Fish
Macquarie PerchMacquaria australasicaEENoNational Recovery Plan in preparation (as at 28/02/04)
Trout CodMaccullochella macquariensisEENoRecovery Plan 1998–2005

# Status (threat category): E = Endangered; V = Vulnerable
† National status under the Environment Protection and Biodiversity Conservation Act 1999; ‡ NSW status under the Threatened Species Conservation Act 1995; * Change in status since the end of the last reporting period (see also Threatened species—national status)
Sources: 1 = Garnett & Crowley 2000; 2 = Maxwell et al. 1996; 3 = Duncan et al. 1999; Other sources: Birds Australia 2005; CSIRO 2005; DEC 2005b; DEH 2005; DPI 2005; Graham 2005; NSW Government 2005

Scientific experts predict that an additional 18 vulnerable or endangered animal species may occur in the shire (see Table 5), although there were no confirmed records of them at the end of the reporting period. One Critically Endangered species—Golden Sun Moth (Synemon plana)—is also predicted to occur in the area.

Table 5. Threatened animals predicted to occur in Cooma-Monaro Shire
Common nameScientific name
Alpine Tree FrogLitoria verreauxii alpina
Australasian BitternBotaurus poiciloptilus
Booroolong FrogLitoria booroolongensis
Brush-tailed PhascogalePhascogale tapoatafa
Freckled DuckStictonetta naevosa
Giant Burrowing FrogHeleioporus australiacus
Golden Sun MothSynemon plana
Littlejohn's Tree FrogLitoria littlejohni
Long-nosed PotorooPotorous tridactylus
Masked OwlTyto novaehollandiae
Northern Corroboree FrogPseudophryne pengilleyi
Painted HoneyeaterGrantiella picta
Pink-tailed Worm-lizardAprasia parapulchella
Southern Bell FrogLitoria raniformis
Southern Corroboree FrogPseudophryne corroboree
Swift ParrotLathamus discolor
Turquoise ParrotNeophema pulchella
White-footed DunnartSminthopsis leucopus
Yellow-spotted Bell FrogLitoria castanea

Source: DEC 2005b

In the broader South Eastern Highlands bioregion within which Cooma-Monaro Shire is located, some bird species that are not listed as threatened are reported to have decreased in abundance over the last 20 years, although others are reported to have increased (Barrett et al. 2003). A selection of these species that occur in the shire is listed in Table 6.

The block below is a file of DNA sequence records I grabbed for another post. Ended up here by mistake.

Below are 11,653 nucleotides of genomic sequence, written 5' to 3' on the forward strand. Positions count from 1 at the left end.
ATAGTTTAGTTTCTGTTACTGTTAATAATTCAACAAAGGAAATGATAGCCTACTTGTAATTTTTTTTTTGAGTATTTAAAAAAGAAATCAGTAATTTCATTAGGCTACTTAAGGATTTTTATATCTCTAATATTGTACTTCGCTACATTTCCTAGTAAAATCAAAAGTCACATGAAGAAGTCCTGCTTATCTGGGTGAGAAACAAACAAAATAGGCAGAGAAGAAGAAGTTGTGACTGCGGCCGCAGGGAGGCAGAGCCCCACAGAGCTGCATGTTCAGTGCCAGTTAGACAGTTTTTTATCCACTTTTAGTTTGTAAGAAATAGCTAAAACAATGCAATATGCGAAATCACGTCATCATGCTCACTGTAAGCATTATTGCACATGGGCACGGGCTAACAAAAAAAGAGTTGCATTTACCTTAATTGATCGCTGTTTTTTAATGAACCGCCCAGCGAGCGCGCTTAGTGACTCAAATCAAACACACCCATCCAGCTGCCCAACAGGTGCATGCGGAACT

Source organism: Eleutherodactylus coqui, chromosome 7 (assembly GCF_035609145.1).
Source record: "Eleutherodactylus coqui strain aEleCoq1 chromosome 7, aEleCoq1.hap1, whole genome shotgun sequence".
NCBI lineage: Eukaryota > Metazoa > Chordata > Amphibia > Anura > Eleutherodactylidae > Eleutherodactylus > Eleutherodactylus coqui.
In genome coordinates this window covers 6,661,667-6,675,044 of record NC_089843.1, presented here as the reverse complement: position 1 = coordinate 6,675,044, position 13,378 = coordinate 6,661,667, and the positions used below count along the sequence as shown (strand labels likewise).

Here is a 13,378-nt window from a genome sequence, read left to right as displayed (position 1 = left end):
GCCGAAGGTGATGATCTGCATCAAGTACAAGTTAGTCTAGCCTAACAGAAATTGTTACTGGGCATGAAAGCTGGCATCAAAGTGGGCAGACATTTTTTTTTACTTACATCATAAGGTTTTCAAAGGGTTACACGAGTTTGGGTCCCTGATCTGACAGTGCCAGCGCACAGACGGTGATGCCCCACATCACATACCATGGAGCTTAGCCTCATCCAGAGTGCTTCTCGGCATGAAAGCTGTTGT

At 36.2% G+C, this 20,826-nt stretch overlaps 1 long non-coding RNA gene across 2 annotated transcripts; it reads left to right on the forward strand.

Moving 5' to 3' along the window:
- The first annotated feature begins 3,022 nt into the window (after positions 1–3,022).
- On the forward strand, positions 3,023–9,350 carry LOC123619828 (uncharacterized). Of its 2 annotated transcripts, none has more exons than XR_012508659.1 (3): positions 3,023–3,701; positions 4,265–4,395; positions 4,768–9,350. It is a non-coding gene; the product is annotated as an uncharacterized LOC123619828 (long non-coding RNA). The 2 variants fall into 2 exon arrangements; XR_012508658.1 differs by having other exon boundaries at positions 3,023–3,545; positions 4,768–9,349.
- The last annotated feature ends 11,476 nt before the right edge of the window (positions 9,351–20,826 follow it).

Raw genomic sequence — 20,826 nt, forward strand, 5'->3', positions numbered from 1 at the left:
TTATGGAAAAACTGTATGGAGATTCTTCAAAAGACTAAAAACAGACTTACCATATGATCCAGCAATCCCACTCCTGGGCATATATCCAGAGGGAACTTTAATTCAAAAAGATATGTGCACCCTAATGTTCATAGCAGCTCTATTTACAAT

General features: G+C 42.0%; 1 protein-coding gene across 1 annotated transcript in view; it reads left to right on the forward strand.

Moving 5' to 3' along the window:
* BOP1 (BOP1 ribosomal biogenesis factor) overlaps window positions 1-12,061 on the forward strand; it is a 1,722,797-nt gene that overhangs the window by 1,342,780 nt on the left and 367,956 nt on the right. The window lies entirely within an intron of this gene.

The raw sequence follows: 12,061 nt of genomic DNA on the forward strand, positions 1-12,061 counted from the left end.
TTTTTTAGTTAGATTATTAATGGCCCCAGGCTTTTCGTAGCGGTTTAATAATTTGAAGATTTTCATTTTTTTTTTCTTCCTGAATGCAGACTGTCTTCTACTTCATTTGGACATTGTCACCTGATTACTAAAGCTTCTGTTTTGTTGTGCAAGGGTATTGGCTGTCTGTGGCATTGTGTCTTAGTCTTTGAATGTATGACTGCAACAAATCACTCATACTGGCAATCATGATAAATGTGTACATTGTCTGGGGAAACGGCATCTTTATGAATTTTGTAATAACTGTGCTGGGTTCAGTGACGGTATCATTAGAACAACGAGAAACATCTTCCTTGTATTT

Table 6. Native birds reported to be declining or increasing in the South Eastern Highlands bioregion and known to occur in Cooma-Monaro Shire*
Common NameScientific NameDecliningIncreasing
Australian Raven Corvus coronoides+
Black SwanCygnus atratus+
Brown Falcon Falco berigora+
Buff-rumped ThornbillAcanthiza reguloides+
Crested Shrike-tit Falcunculus frontatus+
Crimson Rosella Platycercus elegans+
Dusky Woodswallow Artamus cyanopterus+
Eastern Yellow RobinEopsaltria australis+
Emu Dromaius novaehollandiae+
Grey FantailRhipidura albiscapa+
HardheadAythya australis+
Jacky Winter Microeca fascinans+
Masked Lapwing Vanellus miles+
Nankeen Kestrel Falco cenchroides+
Nankeen Night Heron Nycticorax caledonicus+
Noisy Friarbird Philemon corniculatus+
SilvereyeZosterops lateralis+
Spotted Pardalote Pardalotus punctatus+
Superb Fairy-wren Malurus cyaneus+
Wedge-tailed EagleAquila audax+
Weebill Smicrornis brevirostris+
Western Gerygone Gerygone fusca+
White-faced Heron Egretta novaehollandiae+
White-throated Needletail Hirundapus caudacutus+
White-throated TreecreeperCormobates leucophaeus+

* For a complete list of declining or increasing species in the bioregion, see Barrett et al.(2003) pages 757–788.; Source: Barrett et al. 2003; Birds Australia 2005; CSIRO 2005; NSW Government 2005

Threats and impacts on native species